Format: DVD from NetFlix on rockin’ flatscreen.
It wouldn’t be an overstatement to suggest that The Draughtsman’s Contract had an uphill struggle in getting me to appreciate it. The reason is that I haven’t fully come to trust Peter Greenaway as a director. I didn’t much love The Pillow Book and while I liked Drowning by Numbers, I didn’t like it a lot. The Cook, the Thief, His Wife, and Her Lover was visually interesting but ultimately fairly disgusting in a lot of respects. The common thread of those three films is sex (albeit less so in Drowning by Numbers). We aren’t going to stray very far from this topic in The Draughtsman’s Contract, either.
I liked this one, though. I liked it more than I’ve liked any of Greenaway’s other films, and by a pretty good distance. The reason for this is simple: this is a very clever film. A secondary, but just as important reason is that while a great deal of the surface focus is on sex, the sex here is legitimately a red herring for what is really going on. It’s there specifically to draw our attention to the prurience of what is happening and distract us from the larger story that is being told. It’s not often that a film this thoroughly surprises me in this way.
Virginia Herbert (Janet Suzman) wishes to have a series of drawings of her husband’s estate made as a gift for him. She wishes to engage the services of Neville (Anthony Higgins). Neville is pompous and assured of his own skills as a draughtsman and agrees to the job on a single condition—that every day while he works on the dozen drawings he is allowed to take whatever sexual advantage of her that he would like. She agrees, and has him come to the house when her husband will be gone for about two weeks.
What soon becomes evident is that Mr. Herbert may not in fact be out of town but dead. Despite Neville’s demands of keeping things in his line of sight clear and unaltered when he is drawing, certain items start appearing in his line of sight. These include articles of clothing from Mr. Herbert. Suspicions are aroused when half of the drawings are complete and the items are forever a part of the drawn landscape. Neville is approached by Virginia Herbert’s daughter, Mrs. Sarah Talmann (Anne-Louise Lambert). She proposes that she will protect Neville provided that he will submit to the same contractual obligation as her mother—that he be available for her pleasure. When Herbert is discovered dead, it some becomes evident that something untoward may well have happened to the man.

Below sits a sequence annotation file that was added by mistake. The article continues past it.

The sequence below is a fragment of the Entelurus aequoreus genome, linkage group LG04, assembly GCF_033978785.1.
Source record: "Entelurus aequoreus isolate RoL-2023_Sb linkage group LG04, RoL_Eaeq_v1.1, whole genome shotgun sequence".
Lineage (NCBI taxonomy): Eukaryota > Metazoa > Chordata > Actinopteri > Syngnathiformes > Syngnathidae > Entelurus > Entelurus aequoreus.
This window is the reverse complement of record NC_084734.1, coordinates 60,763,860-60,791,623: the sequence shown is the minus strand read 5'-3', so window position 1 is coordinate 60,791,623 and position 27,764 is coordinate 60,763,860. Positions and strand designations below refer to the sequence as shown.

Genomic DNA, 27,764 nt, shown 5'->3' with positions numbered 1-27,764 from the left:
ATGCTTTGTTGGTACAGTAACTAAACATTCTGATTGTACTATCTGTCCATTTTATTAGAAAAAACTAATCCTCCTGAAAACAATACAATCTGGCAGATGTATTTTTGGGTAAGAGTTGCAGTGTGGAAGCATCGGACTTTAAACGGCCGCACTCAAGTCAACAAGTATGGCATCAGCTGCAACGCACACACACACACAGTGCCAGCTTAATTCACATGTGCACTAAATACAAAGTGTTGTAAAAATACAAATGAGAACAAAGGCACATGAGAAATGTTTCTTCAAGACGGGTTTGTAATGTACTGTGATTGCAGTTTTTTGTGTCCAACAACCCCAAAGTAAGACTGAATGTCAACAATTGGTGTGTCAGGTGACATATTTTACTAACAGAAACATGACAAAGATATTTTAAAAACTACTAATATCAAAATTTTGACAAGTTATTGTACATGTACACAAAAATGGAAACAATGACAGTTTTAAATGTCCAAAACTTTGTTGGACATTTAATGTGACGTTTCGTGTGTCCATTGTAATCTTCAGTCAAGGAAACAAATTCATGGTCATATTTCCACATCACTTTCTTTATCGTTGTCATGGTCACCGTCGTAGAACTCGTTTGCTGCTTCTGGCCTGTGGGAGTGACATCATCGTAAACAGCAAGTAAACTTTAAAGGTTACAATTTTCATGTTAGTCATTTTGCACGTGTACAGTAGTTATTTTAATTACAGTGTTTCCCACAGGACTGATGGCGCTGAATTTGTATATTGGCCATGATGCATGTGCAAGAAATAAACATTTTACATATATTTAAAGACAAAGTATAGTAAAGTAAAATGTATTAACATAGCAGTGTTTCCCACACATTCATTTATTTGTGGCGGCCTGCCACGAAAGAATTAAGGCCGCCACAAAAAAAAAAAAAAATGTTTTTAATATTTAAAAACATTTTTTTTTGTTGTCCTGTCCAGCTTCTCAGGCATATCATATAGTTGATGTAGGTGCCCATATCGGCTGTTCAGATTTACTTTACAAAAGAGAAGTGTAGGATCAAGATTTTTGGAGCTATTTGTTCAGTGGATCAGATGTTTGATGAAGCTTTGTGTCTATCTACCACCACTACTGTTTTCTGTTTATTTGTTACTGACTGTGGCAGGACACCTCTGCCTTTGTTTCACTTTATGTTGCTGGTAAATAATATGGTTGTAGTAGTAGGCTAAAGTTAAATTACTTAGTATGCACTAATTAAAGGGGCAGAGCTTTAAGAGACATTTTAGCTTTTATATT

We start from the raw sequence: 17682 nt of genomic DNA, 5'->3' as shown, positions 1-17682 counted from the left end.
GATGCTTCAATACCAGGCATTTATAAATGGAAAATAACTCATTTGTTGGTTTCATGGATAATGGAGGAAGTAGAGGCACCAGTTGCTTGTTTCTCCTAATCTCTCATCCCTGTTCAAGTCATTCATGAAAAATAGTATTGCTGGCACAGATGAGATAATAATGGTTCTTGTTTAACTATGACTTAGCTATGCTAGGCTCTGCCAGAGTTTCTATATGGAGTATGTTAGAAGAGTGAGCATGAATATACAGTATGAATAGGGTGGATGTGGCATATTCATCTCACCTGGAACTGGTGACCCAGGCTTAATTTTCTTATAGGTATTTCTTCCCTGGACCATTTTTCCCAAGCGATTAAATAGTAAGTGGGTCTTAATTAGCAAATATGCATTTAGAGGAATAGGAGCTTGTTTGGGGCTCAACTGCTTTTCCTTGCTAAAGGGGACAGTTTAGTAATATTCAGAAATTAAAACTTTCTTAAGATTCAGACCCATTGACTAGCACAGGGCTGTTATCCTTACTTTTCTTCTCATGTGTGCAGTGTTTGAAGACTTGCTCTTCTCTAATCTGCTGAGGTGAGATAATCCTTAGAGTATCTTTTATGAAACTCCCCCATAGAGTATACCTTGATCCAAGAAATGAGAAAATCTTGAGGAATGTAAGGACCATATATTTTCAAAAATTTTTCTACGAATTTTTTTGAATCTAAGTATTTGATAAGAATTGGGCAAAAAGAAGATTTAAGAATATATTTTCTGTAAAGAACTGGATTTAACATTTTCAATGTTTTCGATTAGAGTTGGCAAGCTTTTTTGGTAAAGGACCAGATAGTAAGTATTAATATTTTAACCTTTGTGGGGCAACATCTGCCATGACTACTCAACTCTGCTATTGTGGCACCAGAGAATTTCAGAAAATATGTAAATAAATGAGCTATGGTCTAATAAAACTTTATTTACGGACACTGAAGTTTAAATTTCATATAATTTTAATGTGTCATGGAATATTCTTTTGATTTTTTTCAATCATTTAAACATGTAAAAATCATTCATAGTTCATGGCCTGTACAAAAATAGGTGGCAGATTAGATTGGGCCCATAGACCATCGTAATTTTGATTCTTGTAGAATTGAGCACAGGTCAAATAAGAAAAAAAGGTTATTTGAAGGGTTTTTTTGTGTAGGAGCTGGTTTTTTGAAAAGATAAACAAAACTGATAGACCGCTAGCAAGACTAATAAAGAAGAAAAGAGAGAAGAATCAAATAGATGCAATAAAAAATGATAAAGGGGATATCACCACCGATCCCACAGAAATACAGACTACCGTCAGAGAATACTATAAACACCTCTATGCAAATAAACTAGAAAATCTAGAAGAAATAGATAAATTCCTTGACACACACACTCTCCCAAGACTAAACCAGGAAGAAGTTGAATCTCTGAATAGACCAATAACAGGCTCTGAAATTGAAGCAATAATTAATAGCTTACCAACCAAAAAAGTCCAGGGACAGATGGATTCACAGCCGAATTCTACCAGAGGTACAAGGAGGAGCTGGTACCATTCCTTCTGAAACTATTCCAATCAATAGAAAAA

So, ultimately, what is presented to us as a film about sexual coercion is actually a sort of murder mystery with a sexual subplot. That’s not at all what I expected, and the revelation of what The Draughtsman’s Contract is really about was a pleasant surprise.
This is not devoid of Peter Greenaway’s typical strangeness. The main realization of this is in the appearance of a frequently naked man who is often not within the context of the actual story. There are moments when it appears that the other characters can see the naked statue man, but at other times, he merely observes what is going on.
What we slowly discover is that the desire to have Neville create the drawings happens for a number of reasons. Just as the sex demanded by Neville (and eventually by Sarah Talmann) is a red herring, so too are the drawings. Sarah’s husband is impotent, we learn, and Neville is thus put in service as a stud without his knowledge. Everything is being carefully manipulated behind the scenes by Sarah Talmann and Virginia Herbert. We learn the extent of this conspiracy and the level of their planning only at the end of the film at the same moment that Neville learns of everything.
I’m honestly surprised here. I fully expected this to be much like other Greenaway films I’ve seen in which the sex is front and center and controls the entirety of the plot. That’s not the case here. The bulk of the nudity, in fact, is the statue man; there’s very little otherwise, and very little actual sex. Most of the time, we see the very beginnings of sex and the scene cuts away. It’s surprisingly tasteful for a Greenaway film.
What is consistent with other Greenaway films is remarkable cruelty of the film. Greenaway seems to have no time for niceties, which is one of the reasons the sex in his films is often so ugly and callous. The Draughtsman’s Contract is a callous film without doubt, and it’s intended to be so. It’s also pretty good.
Why to watch The Draughtsman’s Contract: A subtle and engaging mystery.
Why not to watch: The ending is pretty heartless.